Home Posts Texas Will Prosecute A Man Celebrated For Waiting In Long Lines Amid Voter Suppression Efforts
Texas Will Prosecute A Man Celebrated For Waiting In Long Lines Amid Voter Suppression Efforts
Voting Rights

Texas Will Prosecute A Man Celebrated For Waiting In Long Lines Amid Voter Suppression Efforts


Texas police arrested and charged Hervis Rogers, a 62-year-old Black man whose story of perseverance in the face of voter suppression efforts went viral during the 2020 presidential primaries.

Rogers faces two felony counts of illegal voting for casting ballots before completing his parole for a previous crime, which is set to expire on June 13, 2020. According to Texas election code, people who receive felony convictions can vote only after they have completed their sentence, including parole, and they can be found guilty of a crime if they vote illegally.

Rogers gained notoriety last March when he was the last person to vote at a Texas precinct where he had waited seven hours. Rogers was widely praised for his commitment to voting despite the ongoing racism embedded in Texas elections, in which officials routinely overburden and under-resource precincts serving Black communities.

Rogers' attorney, Andre Segura, said after his arrest last week that Rogers was unaware he was ineligible to vote and that his prosecution should raise questions.

“The arrest and prosecution of Mr. Rogers should alarm all Texans,” said Segura, a lawyer with the Texas ACLU branch. “Our laws should not intimidate people from voting by increasing the risk of prosecution for, at worst, innocent mistakes. We will continue to fight for Mr. Rogers’ justice and will oppose efforts to further restrict voting rights.”

Former Governor Rick Perry vetoed a bill in 2007 that would have required law enforcement officials to notify people charged with crimes when they became eligible to vote.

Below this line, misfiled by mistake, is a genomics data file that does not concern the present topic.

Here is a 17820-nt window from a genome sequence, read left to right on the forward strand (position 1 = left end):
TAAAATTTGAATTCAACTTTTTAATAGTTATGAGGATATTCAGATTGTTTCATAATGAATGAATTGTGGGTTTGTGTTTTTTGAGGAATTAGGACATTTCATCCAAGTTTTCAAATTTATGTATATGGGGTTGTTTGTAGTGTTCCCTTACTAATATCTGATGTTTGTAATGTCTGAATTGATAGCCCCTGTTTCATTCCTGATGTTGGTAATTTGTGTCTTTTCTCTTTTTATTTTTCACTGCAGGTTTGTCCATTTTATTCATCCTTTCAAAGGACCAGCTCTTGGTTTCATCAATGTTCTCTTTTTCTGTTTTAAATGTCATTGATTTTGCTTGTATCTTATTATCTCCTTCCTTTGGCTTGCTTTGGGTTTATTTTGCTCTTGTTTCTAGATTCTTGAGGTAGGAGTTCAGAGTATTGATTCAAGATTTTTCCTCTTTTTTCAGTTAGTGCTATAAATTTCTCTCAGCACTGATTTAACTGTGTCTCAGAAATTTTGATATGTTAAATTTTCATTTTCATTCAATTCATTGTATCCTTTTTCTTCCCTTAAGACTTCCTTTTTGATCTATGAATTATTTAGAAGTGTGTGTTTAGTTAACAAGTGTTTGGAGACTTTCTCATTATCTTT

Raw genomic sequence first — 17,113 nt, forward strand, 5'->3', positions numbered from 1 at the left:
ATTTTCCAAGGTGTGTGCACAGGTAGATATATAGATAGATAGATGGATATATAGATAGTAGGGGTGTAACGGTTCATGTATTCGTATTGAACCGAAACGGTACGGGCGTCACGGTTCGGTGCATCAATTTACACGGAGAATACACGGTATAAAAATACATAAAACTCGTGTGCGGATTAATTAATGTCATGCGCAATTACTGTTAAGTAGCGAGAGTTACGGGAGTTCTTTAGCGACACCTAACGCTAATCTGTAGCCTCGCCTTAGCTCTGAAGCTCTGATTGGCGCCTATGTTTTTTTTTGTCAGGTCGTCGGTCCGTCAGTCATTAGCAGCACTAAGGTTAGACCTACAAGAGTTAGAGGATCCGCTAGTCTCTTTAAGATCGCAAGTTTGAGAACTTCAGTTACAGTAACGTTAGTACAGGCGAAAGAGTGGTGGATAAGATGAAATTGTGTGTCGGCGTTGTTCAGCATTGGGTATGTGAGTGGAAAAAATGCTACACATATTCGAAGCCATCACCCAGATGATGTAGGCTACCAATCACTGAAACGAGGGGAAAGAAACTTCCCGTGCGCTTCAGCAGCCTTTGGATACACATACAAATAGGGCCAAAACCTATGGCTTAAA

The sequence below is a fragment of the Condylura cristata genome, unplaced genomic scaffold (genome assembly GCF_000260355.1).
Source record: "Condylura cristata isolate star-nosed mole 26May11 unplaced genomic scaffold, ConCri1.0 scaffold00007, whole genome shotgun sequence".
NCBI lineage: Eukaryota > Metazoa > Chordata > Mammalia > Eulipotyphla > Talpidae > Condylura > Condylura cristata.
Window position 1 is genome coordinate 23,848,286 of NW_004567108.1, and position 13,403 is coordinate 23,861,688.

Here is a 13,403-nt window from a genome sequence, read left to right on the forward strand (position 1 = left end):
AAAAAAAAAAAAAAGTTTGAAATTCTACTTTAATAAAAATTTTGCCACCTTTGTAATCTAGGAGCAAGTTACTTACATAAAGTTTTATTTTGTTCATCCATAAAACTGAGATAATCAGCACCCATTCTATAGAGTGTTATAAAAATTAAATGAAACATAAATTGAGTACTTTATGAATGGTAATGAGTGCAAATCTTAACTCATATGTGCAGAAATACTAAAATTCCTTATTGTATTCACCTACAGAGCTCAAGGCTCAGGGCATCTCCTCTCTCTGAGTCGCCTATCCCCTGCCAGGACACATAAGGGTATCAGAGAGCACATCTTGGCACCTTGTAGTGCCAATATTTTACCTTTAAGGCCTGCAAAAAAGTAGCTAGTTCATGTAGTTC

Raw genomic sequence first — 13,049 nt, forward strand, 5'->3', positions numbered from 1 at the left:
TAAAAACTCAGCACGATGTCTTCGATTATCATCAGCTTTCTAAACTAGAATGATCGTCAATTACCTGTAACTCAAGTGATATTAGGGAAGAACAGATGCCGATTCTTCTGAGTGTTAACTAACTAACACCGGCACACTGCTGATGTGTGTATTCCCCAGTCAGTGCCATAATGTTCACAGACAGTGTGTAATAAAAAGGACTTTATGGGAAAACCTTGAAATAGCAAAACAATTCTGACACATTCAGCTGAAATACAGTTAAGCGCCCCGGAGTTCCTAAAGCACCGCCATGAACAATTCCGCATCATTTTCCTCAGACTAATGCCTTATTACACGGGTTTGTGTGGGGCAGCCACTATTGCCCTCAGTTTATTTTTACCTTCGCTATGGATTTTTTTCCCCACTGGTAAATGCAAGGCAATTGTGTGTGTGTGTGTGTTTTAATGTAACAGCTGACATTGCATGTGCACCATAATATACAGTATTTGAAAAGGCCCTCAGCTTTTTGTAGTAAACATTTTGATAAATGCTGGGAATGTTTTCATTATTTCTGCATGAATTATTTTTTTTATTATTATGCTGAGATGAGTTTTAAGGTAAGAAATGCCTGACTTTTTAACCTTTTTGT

Rogers' arrest is reminiscent of the case of Crystal Mason, a Black Texan who was arrested following the 2016 election after casting a provisional ballot while ineligible to vote. The now-46-year-old woman claimed she was unaware of her ineligibility, and her case is currently being appealed before the Texas Court of Criminal Appeals.

Rogers was being held in jail on a $100,000 bond until he received bail assistance from The Bail Project, a nonprofit organization that helps people charged with crimes who have low incomes.

Texas Attorney General Ken Paxton, who is currently under investigation by the Texas State Bar for filing an unsuccessful lawsuit to overturn the 2020 election, tweeted that his office would prosecute Rogers. Paxton is one of the most prominent figures to support Donald Trump's claims that widespread voter fraud in Black and brown communities cost Trump the 2020 election.

Nonetheless, conservatives across the country have worked more feverishly than usual to restrict ballot access ahead of the 2022 elections, with Texas Republicans hoping to enact some of the most restrictive voting measures in the country, out of the hundreds that have been introduced since November.

On Thursday, one day after Rogers' arrest, Texas Republicans called a special session to push their voter suppression package, which includes strict, new identification requirements for voting by mail, a ban on 24-hour and drive-thru voting, a ban on officials sending unrequested absentee ballots, and expanded protections for partisan poll watchers to surveil citizens.

In Texas, there is a long history of violent voter suppression by poll watchers, and there is growing concern that vigilantes will be empowered to act on anti-democratic rhetoric about who should be allowed to vote.

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